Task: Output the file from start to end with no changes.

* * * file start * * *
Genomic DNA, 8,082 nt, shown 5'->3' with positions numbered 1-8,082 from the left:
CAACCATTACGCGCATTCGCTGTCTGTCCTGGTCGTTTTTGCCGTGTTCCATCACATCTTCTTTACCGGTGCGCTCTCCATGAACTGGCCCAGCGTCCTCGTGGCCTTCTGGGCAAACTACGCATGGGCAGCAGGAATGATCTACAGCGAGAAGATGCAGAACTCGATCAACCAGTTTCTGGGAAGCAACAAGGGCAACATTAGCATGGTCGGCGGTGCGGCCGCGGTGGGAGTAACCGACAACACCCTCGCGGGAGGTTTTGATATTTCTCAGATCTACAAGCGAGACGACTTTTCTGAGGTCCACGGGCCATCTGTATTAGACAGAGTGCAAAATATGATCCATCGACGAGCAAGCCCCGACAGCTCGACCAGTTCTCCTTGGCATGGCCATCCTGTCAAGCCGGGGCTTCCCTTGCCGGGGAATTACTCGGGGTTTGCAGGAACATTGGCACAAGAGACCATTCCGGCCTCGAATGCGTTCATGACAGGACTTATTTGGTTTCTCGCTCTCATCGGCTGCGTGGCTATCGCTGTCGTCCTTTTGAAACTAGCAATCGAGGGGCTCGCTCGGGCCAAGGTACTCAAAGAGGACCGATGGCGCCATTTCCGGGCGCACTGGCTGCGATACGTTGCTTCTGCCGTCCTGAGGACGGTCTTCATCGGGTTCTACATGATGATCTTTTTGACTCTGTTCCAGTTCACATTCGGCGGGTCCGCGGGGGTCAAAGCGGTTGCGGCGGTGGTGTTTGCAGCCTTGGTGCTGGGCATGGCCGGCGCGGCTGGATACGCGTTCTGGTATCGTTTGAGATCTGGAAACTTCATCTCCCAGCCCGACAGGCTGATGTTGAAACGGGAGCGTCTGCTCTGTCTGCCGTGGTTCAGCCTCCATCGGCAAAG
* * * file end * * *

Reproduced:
Genomic DNA, 8,082 nt, shown 5'->3' with positions numbered 1-8,082 from the left:
CAACCATTACGCGCATTCGCTGTCTGTCCTGGTCGTTTTTGCCGTGTTCCATCACATCTTCTTTACCGGTGCGCTCTCCATGAACTGGCCCAGCGTCCTCGTGGCCTTCTGGGCAAACTACGCATGGGCAGCAGGAATGATCTACAGCGAGAAGATGCAGAACTCGATCAACCAGTTTCTGGGAAGCAACAAGGGCAACATTAGCATGGTCGGCGGTGCGGCCGCGGTGGGAGTAACCGACAACACCCTCGCGGGAGGTTTTGATATTTCTCAGATCTACAAGCGAGACGACTTTTCTGAGGTCCACGGGCCATCTGTATTAGACAGAGTGCAAAATATGATCCATCGACGAGCAAGCCCCGACAGCTCGACCAGTTCTCCTTGGCATGGCCATCCTGTCAAGCCGGGGCTTCCCTTGCCGGGGAATTACTCGGGGTTTGCAGGAACATTGGCACAAGAGACCATTCCGGCCTCGAATGCGTTCATGACAGGACTTATTTGGTTTCTCGCTCTCATCGGCTGCGTGGCTATCGCTGTCGTCCTTTTGAAACTAGCAATCGAGGGGCTCGCTCGGGCCAAGGTACTCAAAGAGGACCGATGGCGCCATTTCCGGGCGCACTGGCTGCGATACGTTGCTTCTGCCGTCCTGAGGACGGTCTTCATCGGGTTCTACATGATGATCTTTTTGACTCTGTTCCAGTTCACATTCGGCGGGTCCGCGGGGGTCAAAGCGGTTGCGGCGGTGGTGTTTGCAGCCTTGGTGCTGGGCATGGCCGGCGCGGCTGGATACGCGTTCTGGTATCGTTTGAGATCTGGAAACTTCATCTCCCAGCCCGACAGGCTGATGTTGAAACGGGAGCGTCTGCTCTGTCTGCCGTGGTTCAGCCTCCATCGGCAAAG